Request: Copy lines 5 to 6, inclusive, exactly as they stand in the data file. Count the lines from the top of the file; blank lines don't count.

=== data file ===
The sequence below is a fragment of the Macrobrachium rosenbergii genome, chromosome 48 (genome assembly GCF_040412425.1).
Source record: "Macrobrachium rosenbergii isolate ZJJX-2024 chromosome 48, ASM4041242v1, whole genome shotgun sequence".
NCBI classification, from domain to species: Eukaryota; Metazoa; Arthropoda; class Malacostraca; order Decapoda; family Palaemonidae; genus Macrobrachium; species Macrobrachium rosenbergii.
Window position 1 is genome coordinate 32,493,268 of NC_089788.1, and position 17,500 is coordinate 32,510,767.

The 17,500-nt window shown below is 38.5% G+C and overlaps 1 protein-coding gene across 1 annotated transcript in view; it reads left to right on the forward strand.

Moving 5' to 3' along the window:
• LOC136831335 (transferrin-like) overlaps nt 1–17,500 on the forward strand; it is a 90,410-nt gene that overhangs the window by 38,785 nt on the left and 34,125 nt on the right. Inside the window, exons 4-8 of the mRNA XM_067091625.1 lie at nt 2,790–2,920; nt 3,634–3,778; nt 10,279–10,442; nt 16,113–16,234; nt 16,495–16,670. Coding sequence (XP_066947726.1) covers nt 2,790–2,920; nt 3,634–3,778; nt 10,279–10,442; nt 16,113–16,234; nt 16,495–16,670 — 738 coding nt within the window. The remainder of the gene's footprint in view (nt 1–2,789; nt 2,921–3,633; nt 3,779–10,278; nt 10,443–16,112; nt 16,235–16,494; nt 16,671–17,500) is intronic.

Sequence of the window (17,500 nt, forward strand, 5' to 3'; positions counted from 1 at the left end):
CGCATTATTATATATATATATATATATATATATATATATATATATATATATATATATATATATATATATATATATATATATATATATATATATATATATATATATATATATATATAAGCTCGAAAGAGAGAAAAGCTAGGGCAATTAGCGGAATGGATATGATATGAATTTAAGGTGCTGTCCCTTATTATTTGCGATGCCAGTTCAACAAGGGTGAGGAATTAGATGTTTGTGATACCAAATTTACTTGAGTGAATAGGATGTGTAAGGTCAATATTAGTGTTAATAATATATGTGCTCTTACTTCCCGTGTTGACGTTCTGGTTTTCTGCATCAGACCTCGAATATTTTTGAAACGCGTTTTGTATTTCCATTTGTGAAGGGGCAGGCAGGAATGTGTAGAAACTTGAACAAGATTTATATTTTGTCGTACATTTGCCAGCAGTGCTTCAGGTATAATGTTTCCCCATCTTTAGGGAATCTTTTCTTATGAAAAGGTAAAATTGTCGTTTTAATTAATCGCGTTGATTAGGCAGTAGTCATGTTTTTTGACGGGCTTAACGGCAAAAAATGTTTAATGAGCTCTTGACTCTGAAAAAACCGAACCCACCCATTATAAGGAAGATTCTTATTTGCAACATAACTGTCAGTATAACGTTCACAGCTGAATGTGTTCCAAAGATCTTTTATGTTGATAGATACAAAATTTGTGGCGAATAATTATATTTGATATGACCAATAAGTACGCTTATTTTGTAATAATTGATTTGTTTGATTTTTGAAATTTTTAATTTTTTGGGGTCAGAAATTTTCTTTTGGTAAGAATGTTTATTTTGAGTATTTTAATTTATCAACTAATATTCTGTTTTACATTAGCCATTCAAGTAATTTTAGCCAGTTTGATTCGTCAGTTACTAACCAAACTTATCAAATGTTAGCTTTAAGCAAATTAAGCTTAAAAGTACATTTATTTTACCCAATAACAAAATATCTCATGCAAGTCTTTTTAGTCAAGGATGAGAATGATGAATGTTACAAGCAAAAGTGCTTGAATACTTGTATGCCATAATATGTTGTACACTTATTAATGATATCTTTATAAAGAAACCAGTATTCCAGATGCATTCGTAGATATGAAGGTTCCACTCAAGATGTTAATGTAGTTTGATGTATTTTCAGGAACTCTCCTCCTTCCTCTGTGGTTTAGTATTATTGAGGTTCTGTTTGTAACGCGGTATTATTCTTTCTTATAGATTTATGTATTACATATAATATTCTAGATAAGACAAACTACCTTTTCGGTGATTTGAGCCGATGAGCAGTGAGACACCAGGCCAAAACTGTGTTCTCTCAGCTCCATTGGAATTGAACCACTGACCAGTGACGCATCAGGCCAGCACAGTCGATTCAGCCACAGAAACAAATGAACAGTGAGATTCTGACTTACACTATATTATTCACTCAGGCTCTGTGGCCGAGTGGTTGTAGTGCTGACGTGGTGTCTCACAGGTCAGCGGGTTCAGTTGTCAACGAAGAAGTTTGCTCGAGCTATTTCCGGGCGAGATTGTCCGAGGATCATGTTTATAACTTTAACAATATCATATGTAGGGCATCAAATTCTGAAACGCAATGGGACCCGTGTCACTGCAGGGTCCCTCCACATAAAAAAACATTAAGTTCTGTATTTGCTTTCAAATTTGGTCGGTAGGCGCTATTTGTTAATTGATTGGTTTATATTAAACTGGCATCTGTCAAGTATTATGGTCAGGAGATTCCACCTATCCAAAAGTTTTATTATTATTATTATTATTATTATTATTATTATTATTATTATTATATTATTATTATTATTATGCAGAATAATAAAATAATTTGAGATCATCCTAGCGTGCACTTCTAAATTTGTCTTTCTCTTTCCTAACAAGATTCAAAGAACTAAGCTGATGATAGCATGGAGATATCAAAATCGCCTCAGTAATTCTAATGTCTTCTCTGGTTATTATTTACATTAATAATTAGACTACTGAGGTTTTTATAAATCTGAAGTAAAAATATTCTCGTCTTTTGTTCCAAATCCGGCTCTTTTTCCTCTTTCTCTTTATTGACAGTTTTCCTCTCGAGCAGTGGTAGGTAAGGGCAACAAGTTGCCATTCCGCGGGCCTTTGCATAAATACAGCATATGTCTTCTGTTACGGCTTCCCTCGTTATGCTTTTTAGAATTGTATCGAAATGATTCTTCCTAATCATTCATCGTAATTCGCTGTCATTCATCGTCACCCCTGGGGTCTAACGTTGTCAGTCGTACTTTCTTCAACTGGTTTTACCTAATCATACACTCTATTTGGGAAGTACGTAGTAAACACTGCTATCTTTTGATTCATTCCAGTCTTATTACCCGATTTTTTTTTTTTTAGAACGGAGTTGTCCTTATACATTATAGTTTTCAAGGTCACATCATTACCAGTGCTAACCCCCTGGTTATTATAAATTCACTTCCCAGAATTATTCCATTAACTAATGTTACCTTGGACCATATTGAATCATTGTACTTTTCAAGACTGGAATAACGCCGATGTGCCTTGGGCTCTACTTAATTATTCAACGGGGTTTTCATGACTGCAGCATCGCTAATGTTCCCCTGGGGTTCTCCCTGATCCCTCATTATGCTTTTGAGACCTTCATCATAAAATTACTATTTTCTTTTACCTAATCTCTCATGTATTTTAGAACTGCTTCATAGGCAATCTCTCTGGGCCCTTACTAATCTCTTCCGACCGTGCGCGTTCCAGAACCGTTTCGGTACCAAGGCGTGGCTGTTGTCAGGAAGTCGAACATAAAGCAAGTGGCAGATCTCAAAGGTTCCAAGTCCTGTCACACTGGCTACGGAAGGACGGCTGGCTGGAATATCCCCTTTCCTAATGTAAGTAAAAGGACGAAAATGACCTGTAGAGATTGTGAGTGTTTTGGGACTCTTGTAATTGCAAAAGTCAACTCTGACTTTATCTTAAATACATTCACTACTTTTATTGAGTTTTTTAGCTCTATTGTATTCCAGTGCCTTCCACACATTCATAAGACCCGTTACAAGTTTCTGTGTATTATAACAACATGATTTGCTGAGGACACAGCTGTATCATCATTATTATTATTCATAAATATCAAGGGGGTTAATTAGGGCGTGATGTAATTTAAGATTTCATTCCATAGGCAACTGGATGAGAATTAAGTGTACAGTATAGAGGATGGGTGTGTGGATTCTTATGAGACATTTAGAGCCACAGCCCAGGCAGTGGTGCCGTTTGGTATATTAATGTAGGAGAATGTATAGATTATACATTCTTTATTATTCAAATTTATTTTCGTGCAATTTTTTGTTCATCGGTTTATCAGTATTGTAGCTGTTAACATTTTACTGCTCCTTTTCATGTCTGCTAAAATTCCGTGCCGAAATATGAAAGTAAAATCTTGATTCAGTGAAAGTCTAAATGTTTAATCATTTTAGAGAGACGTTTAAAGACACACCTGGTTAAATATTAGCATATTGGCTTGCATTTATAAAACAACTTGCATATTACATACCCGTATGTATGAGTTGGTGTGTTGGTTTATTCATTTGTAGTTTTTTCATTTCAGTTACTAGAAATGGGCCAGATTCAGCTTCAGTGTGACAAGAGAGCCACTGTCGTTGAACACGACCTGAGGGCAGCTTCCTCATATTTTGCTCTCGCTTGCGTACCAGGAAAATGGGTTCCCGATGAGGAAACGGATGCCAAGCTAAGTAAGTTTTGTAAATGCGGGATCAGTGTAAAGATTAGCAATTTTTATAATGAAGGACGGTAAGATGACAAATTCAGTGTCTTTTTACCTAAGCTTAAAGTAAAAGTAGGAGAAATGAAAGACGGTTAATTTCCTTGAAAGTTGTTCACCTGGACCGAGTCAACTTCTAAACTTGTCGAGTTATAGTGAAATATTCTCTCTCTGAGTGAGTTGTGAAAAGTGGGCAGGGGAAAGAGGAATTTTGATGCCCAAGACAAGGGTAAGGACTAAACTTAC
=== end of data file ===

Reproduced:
The 17,500-nt window shown below is 38.5% G+C and overlaps 1 protein-coding gene across 1 annotated transcript in view; it reads left to right on the forward strand.

Moving 5' to 3' along the window: